Kelly (Jeannie Bell) and Anggie (Rosanne Katon) are pair of tough as nails thrillseekers with their own boat full of dirty pirate crew members. While making a living through oceanic armed larceny, the rambunctious group spends its days robbing yachts full of yuppies of their shit when not clashing for territory with rival gangs. One day after returning to the pirate commune from a particularly easy jack-move on a load of wealthy partygoers and a score-settling shootout with their nemesis Turko (John Montgomery), Kelly receives some troubling news. It seems her stubborn younger sister ran off some time ago, and the family is beginning to worry, as she usually turns back up after a day or so. Rumor has it that the sibling has entered an ominous placed called Santa Domingo and most likely has fallen into peril. Annoyed with her sister but not wanting to miss out on giving her a lecture/beating, Kelly begrudgingly takes Anggie to go look for her. After Santa Domingo is a bust, the two head into a bar to question the patrons and end up having to break the bones of several handsy drunks. Somewhere between ass-kickings, they are approached by a government agent investigating the local sexy-lady work camp (pretending to be a coffee plantation) run by Monteiro (Tony Carreon). According to the man, Kelly's sister has been locked up in the bloodthirsty tyrant's establishment, and there is little chance of escape. Having recently lost contact with his informant, probably due to death, he needs someone on the inside and promises to look the other way on the group's piracy business if the two agree to get themselves locked up. They comply, seeing the terrible strategy as the best chance to catch up to the wayward family member. Predictably, once inside, the ordeal becomes more complicated and the whole thing goes to shit, but they do make some new friends (Trina Parks as Marcie and Jayne Kennedy as Serena). Soft women-in-prison antics follow, including cruelty and showers, before the girls get sick of dry land and stage a breakout. Also, there's some more shooting, and everyone has really creative ways to almost not wear a shirt.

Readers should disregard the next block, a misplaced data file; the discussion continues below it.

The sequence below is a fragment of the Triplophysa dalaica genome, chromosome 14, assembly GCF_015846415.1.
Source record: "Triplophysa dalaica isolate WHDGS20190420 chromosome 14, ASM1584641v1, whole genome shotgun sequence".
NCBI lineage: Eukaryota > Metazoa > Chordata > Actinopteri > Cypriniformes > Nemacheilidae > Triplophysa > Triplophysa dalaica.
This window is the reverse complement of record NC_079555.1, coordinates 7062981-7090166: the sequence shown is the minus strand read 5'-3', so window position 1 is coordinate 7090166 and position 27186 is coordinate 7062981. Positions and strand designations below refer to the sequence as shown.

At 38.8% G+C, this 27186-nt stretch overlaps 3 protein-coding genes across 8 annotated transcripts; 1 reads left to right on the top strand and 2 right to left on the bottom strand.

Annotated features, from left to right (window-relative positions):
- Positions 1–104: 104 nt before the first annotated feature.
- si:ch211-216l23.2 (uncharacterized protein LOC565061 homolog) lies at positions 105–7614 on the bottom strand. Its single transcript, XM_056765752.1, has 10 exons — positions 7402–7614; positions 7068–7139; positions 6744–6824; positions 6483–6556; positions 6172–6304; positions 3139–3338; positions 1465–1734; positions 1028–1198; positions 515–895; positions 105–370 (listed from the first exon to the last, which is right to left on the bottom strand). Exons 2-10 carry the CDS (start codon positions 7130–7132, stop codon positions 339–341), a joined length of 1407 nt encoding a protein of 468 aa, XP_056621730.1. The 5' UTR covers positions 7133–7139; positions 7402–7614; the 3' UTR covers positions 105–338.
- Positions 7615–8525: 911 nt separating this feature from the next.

With no complete stops, The Muthers (1976) is a trashy leisure cruise through grindhouse concepts with an action-packed pirate theme. It's a flurry of well-used exploitation tropes, poured over a very basic jungle based chicks-in-chains flick that sets itself apart with its solid leads and quick flashes of adventure cheese. There isn't much of a story, just some classically diabolical bad guys, a gang of beautiful buccaneers and a checklist of borrowed concepts half stirred into the husk of The Big Doll House (1971).  It lays into several women-in-prison norms but feels more at home during fits of chaos on a cartoon battlefield. Inexplicably, the B-movie blend of tropes becomes its own with a flavor equal parts Foxy Brown (1974) and Missing in Action (1984). It leaves behind the usual pampered socialite doomed to learn a harsh lesson and supplants “take no shit” bandit queens, out to crush skulls. More scoundrels than victims, the enigmatic gang spends its time beating up handsy jerks or pulling nautical jack moves when not breaking in and out of prison. The movie relies on the WIP norms at choice moments but functions better with a spray of artillery. Those strictly looking for the subgenre's usual brand of sadism might be a little bummed with the focus being the breakout as opposed to the extreme atrocities of a scary prison somewhere. It has less to do with a female stuck in jail than it does someone taking a shitty deal knowing they will have to fight their way out. Fucked up shit goes down, but it only fuels the fires for comic book revenge, and soon after it rounds back to one-liners without many tears shed. Logic is thin all around, and nobody seems to be concerned with tragedy for long. Stacked next to its blood relatives, it seems almost tame with a unique flair for action. A sleazy tone picks up after the early swashbuckling leaves and sticks around till it ends, but it never gets grim. Despite the subject matter, the film is almost lighthearted, boiling down at most to sexy, one-lady armies laying waste to goons and talking shit to everyone. None of it makes any sense, but it comes out the other end as an entertaining ride through cliches with above average characters and a few boat scenes.